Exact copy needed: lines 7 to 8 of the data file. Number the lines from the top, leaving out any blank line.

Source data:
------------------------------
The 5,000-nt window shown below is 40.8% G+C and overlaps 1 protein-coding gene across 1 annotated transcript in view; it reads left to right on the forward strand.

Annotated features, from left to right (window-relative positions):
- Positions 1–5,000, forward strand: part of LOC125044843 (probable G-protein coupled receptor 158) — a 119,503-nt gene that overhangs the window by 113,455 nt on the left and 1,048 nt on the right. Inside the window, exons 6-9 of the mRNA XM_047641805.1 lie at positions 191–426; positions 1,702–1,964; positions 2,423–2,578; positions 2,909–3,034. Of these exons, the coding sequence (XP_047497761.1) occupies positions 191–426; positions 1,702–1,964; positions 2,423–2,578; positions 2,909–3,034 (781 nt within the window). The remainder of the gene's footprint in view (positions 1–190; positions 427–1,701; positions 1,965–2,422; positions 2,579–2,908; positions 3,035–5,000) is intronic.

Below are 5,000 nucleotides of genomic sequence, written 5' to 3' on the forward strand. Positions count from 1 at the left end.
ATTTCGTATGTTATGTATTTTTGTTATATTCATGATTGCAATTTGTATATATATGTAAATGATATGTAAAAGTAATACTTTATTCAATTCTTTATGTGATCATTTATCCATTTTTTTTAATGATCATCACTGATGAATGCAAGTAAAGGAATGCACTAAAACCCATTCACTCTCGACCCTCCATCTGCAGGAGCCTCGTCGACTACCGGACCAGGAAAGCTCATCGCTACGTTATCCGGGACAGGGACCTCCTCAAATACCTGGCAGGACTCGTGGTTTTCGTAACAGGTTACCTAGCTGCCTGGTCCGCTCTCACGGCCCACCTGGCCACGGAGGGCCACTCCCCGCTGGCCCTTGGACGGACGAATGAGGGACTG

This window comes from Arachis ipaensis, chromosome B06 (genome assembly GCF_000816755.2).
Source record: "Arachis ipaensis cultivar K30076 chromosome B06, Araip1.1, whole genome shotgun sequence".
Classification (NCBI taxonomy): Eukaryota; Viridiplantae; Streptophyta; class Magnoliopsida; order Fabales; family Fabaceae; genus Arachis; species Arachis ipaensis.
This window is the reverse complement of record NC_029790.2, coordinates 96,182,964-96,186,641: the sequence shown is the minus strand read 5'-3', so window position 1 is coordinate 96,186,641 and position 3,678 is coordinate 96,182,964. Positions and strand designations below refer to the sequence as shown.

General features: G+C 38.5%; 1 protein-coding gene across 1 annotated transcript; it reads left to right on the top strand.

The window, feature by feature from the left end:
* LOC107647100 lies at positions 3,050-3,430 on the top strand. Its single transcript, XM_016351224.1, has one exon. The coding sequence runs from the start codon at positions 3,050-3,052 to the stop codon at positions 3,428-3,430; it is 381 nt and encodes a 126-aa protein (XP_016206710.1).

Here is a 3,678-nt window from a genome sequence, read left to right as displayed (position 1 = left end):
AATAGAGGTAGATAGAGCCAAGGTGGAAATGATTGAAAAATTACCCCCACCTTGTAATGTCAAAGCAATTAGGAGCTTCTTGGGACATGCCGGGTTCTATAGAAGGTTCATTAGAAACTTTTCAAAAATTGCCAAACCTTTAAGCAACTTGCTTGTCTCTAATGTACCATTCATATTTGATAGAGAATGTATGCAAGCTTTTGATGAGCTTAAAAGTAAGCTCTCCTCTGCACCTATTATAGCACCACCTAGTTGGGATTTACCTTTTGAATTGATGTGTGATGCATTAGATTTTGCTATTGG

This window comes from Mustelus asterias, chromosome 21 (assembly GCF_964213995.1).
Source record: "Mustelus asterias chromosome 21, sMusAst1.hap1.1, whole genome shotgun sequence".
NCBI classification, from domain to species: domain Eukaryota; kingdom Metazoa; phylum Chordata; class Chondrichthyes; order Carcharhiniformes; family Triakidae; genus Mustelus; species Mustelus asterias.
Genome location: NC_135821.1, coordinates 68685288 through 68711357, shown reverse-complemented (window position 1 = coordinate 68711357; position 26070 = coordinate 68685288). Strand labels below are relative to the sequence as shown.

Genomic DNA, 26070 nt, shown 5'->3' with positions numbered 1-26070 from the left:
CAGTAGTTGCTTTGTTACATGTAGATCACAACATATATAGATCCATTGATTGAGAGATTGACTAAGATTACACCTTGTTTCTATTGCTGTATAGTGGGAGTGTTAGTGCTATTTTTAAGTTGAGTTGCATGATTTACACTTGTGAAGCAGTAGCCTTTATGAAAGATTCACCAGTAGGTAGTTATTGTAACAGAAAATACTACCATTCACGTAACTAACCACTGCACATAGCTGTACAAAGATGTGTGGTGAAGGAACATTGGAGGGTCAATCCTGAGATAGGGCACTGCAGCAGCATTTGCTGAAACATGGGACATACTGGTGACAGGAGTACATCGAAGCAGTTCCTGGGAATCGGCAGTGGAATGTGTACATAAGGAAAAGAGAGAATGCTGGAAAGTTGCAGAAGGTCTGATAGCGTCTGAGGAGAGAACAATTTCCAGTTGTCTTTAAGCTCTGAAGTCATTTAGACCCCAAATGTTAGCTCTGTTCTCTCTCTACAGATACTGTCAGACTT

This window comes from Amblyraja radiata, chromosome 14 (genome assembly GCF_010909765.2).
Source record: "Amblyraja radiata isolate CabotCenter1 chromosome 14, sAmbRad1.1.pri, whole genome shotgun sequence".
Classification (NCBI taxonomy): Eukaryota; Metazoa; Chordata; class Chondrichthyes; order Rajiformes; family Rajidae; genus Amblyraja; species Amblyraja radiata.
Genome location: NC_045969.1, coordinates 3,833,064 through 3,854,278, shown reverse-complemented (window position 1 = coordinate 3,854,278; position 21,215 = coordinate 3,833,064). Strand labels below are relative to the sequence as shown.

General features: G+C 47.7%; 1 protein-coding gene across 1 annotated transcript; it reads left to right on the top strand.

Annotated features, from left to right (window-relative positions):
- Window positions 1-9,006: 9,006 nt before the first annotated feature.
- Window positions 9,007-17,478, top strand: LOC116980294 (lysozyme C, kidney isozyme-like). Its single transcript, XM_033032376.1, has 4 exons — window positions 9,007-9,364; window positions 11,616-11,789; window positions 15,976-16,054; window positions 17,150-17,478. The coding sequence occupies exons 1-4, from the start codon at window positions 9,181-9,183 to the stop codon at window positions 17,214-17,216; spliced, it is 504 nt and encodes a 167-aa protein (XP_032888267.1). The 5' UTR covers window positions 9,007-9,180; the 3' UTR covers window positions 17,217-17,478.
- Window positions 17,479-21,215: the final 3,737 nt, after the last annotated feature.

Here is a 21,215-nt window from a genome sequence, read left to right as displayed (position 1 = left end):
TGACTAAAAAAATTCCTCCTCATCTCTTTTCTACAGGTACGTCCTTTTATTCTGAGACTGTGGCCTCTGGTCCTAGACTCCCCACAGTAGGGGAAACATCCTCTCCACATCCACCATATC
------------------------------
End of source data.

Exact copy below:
Source record: "Arachis ipaensis cultivar K30076 chromosome B06, Araip1.1, whole genome shotgun sequence".
Classification (NCBI taxonomy): Eukaryota; Viridiplantae; Streptophyta; class Magnoliopsida; order Fabales; family Fabaceae; genus Arachis; species Arachis ipaensis.